Over 982 million records exposed by email validation company

When GDPR regulations were enforced, many of us were left thinking that our data would finally be respected and used only as specifically outlined. But in one of the latest data leaks containing over two billion records, evidence shows we have a long way to go when it comes to regulating how our data is shared.

Verifications.io offer data cleaning services to companies looking to improve their bounce rates, but over a period of weeks the data was being exposed by one of their servers. As a result, 2,069,145,043 records** (made up of both individual consumers and businesses) have been leaked, accessible to anyone with the know-how to find it.

Four databases were leaked, totaling over 196 gigabytes of personal and professional information suitable for cyber criminals to launch attacks.

In just one of these databases, 808,539,849 records were exposed:

  • emailrecords = 798,171,891 records
  • emailWithPhone = 4,150,600 records
  • businessLeads = 6,217,358 records

The lists can be used to target the people on it with phishing emails and scams, telephone push payment fraud, and the data contains enough information to enable tailored scams aimed at key staff who could be targeted for CEO fraud or Business Email Compromise.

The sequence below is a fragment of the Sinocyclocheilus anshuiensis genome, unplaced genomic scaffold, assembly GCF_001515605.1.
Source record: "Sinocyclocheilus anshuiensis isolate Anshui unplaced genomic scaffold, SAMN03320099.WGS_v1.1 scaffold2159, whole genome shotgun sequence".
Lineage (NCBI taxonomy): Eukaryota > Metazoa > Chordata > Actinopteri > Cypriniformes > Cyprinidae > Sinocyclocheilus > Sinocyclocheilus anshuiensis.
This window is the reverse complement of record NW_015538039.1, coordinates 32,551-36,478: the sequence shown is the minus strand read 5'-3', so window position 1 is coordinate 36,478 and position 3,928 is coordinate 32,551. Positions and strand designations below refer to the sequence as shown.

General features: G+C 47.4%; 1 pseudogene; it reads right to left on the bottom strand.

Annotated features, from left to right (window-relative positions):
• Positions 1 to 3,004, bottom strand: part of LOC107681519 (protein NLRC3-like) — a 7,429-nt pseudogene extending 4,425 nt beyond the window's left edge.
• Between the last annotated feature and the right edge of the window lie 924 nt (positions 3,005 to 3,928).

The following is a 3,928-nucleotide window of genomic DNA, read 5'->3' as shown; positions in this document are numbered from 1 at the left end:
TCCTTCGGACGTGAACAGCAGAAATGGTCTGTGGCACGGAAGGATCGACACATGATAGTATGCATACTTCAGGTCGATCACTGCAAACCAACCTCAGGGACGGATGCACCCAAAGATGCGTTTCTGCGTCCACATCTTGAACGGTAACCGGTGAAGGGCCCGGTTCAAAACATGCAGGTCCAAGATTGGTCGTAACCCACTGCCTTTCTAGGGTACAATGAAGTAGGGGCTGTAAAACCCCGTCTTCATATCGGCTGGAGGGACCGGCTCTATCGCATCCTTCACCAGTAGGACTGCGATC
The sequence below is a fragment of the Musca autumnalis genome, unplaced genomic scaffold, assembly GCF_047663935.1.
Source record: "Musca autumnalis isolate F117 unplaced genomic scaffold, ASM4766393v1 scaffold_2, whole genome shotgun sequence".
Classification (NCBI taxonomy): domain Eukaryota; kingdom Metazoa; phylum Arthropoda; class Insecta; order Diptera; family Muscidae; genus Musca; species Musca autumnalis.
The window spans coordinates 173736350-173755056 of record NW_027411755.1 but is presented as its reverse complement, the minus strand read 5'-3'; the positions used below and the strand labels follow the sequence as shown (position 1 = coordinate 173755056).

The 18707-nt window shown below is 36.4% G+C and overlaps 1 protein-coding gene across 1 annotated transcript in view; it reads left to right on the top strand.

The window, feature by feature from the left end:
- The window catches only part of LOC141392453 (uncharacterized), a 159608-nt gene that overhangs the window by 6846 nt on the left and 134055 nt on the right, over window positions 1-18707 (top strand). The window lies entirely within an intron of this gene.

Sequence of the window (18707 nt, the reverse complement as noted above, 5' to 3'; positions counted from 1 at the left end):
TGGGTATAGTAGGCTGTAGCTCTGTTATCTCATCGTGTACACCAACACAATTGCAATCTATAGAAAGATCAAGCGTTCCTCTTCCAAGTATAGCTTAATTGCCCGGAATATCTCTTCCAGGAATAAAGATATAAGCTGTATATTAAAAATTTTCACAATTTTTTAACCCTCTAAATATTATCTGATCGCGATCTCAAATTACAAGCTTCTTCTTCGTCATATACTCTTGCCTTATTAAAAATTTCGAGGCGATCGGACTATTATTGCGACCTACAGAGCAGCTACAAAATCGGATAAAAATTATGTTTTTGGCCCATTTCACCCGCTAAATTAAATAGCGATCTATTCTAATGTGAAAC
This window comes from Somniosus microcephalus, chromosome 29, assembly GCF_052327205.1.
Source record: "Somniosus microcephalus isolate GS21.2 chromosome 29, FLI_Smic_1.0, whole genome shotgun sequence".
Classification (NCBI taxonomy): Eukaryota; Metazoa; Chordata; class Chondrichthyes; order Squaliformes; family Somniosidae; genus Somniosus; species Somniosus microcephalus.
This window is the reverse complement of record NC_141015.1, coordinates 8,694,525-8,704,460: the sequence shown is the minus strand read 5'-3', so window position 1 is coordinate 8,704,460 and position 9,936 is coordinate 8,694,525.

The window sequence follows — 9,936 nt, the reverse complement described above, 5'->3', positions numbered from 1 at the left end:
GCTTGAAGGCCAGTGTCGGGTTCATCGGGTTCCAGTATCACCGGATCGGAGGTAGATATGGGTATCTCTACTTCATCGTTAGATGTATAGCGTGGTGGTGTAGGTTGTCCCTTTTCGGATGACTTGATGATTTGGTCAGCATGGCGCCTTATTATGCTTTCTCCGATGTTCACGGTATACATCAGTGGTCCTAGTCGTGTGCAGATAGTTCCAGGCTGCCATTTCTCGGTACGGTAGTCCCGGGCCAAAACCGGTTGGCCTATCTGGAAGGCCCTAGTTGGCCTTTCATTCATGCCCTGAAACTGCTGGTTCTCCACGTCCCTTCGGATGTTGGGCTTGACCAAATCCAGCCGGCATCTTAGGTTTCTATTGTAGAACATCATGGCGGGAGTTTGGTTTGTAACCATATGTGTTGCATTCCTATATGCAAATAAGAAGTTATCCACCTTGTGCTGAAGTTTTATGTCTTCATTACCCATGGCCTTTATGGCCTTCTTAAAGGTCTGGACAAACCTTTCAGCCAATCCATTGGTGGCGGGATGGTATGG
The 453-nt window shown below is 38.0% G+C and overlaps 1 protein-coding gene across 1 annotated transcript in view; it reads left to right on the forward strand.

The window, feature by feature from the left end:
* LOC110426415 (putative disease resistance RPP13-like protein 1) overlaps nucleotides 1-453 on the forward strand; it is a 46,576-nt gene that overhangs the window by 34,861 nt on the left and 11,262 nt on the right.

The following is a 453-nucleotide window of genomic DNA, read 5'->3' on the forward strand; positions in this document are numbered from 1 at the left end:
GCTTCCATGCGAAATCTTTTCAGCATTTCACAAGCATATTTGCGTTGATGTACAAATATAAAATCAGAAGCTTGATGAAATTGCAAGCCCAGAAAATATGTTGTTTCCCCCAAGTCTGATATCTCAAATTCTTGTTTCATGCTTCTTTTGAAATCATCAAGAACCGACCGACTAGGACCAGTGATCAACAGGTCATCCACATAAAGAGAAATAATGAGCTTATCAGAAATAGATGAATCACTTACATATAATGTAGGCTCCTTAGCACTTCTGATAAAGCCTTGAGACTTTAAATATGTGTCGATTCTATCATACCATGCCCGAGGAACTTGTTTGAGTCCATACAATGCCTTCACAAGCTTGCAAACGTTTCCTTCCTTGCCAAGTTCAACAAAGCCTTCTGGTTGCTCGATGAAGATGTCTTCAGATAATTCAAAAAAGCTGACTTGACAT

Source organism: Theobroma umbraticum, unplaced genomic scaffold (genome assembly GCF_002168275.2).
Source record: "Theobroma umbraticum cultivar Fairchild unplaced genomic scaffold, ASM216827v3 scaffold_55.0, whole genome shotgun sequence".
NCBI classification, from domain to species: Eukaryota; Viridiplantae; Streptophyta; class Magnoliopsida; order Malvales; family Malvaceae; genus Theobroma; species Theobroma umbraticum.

Sadly, GDPR regulations aren’t specific enough to prevent our data being used in this way. While a company must ask your permission to share your information with a third party, you are typically being asked to opt in or out of receiving marketing from third parties. In this instance, Verification.io don’t fall into this category, simply offering data cleaning. Companies are actively encouraged to ensure that data is kept up to date – so any business using a service like Verification.io are simply following that advice.

As with any data leak of this nature, the advice remains the same:

  1. Check if your information has been leaked in the past using our free scanning tool (we have started importing the Verifications.io records to our database)
  2. Be vigilant when receiving unsolicited emails or phone calls. Scams come in all shapes and sizes so if you know your information was leaked, you could become a potential target.
  3. Ensure passwords for all your accounts are strong – 8-12 characters, upper and lower case characters, numbers and special characters.

If you’re concerned your email address may have been compromised and want advice, contact one of our cyber specialists at info@dynarisk.com.


Upon further examination of the data, we have adjusted our total number of emails leaked to 982 million (982,864,972 to be exact – not the two billion as previously stated). The discrepancy in totals can be put down to the various ways in which the data can be interpreted. The original analysis (carried out by a number of other researchers) is correct and these sources appear to have analyzed the ‘mainEmailDatabase’ file that was leaked and found 808 million records. DynaRisk analyzed the three more databases from the same leak, namely ‘EmailScrub, PyEmail, VerifiedEmails’ which were to be found on the same server. These additional databases have 1.278 billion records and by adding them together we got over two billion records. Having now had a chance to clean all of the combined data, there are an additional 191 million bringing the total of email addresses to 982,864,972.

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